Overhead Projector Usage

There are many a time when (for better or worse) a speaker decides to use an overhead projector to enhance a presentation. This, more often then not, can destroy not only the presentation but the integrity of the speaker, if not handled properly. Overheads are a powerful tool in a presenters arsenal. They help convey ideas, drive particular points home as well as giving one the ability to display charts, graphs and pictures clearly. The proper use and preparation is of utmost importance when using a tool such as this.

Here are some points you must ask yourself before using this tool:

1. Is it necessary for me to use an overhead projector?

2. What value does the projection add?

3. Could more value come from using flip-charts, posters or handouts?

Now, if you have decided that an overhead is necessary, this is what you must do:

1. Get Your Thoughts In Order

2. Make Up Your Transparencies

A) don't put your whole speech on transparencies, just key points and ideas

B) limit each visual to one idea

C) keep transparencies simple - no more than six lines per transparency, no more than six words on a line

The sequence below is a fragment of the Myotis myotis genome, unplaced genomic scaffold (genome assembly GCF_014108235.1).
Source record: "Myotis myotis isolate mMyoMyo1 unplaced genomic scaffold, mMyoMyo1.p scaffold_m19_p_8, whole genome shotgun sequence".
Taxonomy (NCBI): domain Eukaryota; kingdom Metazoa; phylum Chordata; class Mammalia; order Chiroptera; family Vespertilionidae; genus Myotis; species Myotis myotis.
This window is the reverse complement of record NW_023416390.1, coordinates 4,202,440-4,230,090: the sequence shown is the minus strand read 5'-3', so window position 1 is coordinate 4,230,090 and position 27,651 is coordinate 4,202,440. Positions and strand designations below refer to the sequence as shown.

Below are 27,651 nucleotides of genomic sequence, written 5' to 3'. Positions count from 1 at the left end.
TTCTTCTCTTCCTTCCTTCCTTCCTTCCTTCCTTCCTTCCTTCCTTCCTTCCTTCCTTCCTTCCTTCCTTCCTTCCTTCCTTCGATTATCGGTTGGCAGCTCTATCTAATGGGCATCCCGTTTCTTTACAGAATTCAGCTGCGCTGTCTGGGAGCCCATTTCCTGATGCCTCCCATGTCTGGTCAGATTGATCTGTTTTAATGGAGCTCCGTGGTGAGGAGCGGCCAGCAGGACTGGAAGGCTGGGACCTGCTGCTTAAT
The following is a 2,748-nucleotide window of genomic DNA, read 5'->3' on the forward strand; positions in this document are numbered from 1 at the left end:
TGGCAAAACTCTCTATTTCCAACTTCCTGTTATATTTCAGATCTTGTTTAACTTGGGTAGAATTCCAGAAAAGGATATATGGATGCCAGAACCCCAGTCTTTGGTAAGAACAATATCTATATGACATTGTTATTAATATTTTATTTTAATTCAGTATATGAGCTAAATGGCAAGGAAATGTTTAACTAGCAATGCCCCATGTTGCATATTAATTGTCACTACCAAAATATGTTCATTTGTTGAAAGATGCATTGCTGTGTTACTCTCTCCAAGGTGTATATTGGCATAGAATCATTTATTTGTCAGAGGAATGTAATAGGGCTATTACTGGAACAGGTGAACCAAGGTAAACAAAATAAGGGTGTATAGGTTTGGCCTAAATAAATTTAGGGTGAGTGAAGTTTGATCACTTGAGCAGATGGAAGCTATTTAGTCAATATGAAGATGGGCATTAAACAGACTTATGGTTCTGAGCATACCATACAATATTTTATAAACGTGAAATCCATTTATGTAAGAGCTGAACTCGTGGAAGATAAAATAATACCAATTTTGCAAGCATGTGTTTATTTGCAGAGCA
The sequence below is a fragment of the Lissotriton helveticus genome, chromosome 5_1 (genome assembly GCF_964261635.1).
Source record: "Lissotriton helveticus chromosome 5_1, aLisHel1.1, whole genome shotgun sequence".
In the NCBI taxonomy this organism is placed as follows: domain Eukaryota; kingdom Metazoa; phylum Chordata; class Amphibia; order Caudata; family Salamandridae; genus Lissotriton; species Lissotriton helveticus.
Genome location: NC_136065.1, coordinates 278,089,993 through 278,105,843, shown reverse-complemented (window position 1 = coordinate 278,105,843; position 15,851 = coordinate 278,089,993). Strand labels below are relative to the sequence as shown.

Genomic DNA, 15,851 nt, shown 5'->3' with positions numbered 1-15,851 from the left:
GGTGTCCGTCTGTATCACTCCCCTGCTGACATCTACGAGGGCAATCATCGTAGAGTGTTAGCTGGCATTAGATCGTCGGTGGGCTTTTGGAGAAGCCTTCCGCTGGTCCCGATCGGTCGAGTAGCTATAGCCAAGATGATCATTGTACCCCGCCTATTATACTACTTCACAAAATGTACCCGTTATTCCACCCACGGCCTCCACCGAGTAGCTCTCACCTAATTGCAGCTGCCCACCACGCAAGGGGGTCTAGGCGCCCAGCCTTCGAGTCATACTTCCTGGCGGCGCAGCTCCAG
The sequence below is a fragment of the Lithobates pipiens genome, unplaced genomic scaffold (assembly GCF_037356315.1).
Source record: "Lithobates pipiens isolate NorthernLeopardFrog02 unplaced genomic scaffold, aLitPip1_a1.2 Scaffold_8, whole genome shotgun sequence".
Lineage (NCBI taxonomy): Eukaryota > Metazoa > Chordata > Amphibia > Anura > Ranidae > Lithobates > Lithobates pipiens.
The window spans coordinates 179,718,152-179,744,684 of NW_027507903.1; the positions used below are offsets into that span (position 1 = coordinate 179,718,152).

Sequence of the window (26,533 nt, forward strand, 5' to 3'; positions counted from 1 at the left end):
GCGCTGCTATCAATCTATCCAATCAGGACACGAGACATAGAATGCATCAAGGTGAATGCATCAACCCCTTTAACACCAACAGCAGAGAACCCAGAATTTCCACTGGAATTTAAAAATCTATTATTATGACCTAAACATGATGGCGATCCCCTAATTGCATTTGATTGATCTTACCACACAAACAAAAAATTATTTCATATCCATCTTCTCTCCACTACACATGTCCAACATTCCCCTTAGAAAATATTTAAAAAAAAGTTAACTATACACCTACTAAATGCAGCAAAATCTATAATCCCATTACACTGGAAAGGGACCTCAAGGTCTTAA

D) use 18 point type or larger to make it easy to read

E) don't use more than two type styles on any single visual

F) mix upper-case letters for easy readability

G) use a common background theme for associated transparencies and ideas

H) don't use exclamation marks, even from a short distance, they look like the number one

3. Pre-Test Your Hardware So You Know It's Working

A) use a graphic image with text (one not used in your presentation) to test equipment and focus

B) most overheads can only effectively project for a distance of up to 20 feet; make sure your projector is within that space


4. Position Material On The Upper Part Of The Projection Surface

5. View Your Overheads From All Angles, Especially The Sides And Back Of The Room, To Ensure They'll Be Clearly Read By Everyone

6. Don't Turn Off All Room Lights When Using A Projector

A) if this is not possible, bring a lamp or two on low dimmers to help your audience see you; this also allows you to see any notes you may be using

7. Turn The Projector Lamp Off While Changing Slides Or During Discussions

8. Never Stand Or Place Anything Between The Projection And Screen Or Wall As It Visually Distracts And Distorts Information

A) when you must point to details on overheads, use a pen or pencil, place it on the slide and get your hand out of the picture

B) If someone is working the projector for you, use a laser pointer to point at the screen but keep in mind that this can eliminate the color red from your slides

9. Give People Time To Read And Mentally Process What's On The Screen

10. Talk To Your Listeners Not The Screen


Although this list is not complete, it will help get you started with your presentation.

Information and thoughts on this page were submitted by William Corey,DTM.
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